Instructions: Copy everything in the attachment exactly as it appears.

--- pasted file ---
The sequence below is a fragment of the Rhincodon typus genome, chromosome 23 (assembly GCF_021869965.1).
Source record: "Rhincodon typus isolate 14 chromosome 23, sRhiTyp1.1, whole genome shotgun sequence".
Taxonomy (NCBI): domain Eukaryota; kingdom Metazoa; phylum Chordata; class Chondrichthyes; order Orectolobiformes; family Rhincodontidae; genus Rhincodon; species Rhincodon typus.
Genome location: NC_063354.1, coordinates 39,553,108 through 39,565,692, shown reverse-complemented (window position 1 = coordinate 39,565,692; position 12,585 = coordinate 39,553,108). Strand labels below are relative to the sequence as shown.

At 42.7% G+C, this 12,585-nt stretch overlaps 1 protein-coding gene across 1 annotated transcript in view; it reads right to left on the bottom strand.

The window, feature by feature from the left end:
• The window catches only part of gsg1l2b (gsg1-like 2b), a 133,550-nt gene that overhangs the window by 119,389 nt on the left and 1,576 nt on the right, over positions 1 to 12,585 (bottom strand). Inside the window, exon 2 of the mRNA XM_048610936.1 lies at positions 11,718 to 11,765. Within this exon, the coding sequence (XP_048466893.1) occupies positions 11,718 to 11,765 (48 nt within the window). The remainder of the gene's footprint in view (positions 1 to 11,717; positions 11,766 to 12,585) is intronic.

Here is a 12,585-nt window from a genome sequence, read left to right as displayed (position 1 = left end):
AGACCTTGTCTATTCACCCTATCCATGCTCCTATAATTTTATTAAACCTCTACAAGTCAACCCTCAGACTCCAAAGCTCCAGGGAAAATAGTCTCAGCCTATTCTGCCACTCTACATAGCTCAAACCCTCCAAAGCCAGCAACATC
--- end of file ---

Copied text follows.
The sequence below is a fragment of the Rhincodon typus genome, chromosome 23 (assembly GCF_021869965.1).
Source record: "Rhincodon typus isolate 14 chromosome 23, sRhiTyp1.1, whole genome shotgun sequence".
Taxonomy (NCBI): domain Eukaryota; kingdom Metazoa; phylum Chordata; class Chondrichthyes; order Orectolobiformes; family Rhincodontidae; genus Rhincodon; species Rhincodon typus.
Genome location: NC_063354.1, coordinates 39,553,108 through 39,565,692, shown reverse-complemented (window position 1 = coordinate 39,565,692; position 12,585 = coordinate 39,553,108). Strand labels below are relative to the sequence as shown.

At 42.7% G+C, this 12,585-nt stretch overlaps 1 protein-coding gene across 1 annotated transcript in view; it reads right to left on the bottom strand.

The window, feature by feature from the left end:
• The window catches only part of gsg1l2b (gsg1-like 2b), a 133,550-nt gene that overhangs the window by 119,389 nt on the left and 1,576 nt on the right, over positions 1 to 12,585 (bottom strand). Inside the window, exon 2 of the mRNA XM_048610936.1 lies at positions 11,718 to 11,765. Within this exon, the coding sequence (XP_048466893.1) occupies positions 11,718 to 11,765 (48 nt within the window). The remainder of the gene's footprint in view (positions 1 to 11,717; positions 11,766 to 12,585) is intronic.

Here is a 12,585-nt window from a genome sequence, read left to right as displayed (position 1 = left end):
AGACCTTGTCTATTCACCCTATCCATGCTCCTATAATTTTATTAAACCTCTACAAGTCAACCCTCAGACTCCAAAGCTCCAGGGAAAATAGTCTCAGCCTATTCTGCCACTCTACATAGCTCAAACCCTCCAAAGCCAGCAACATC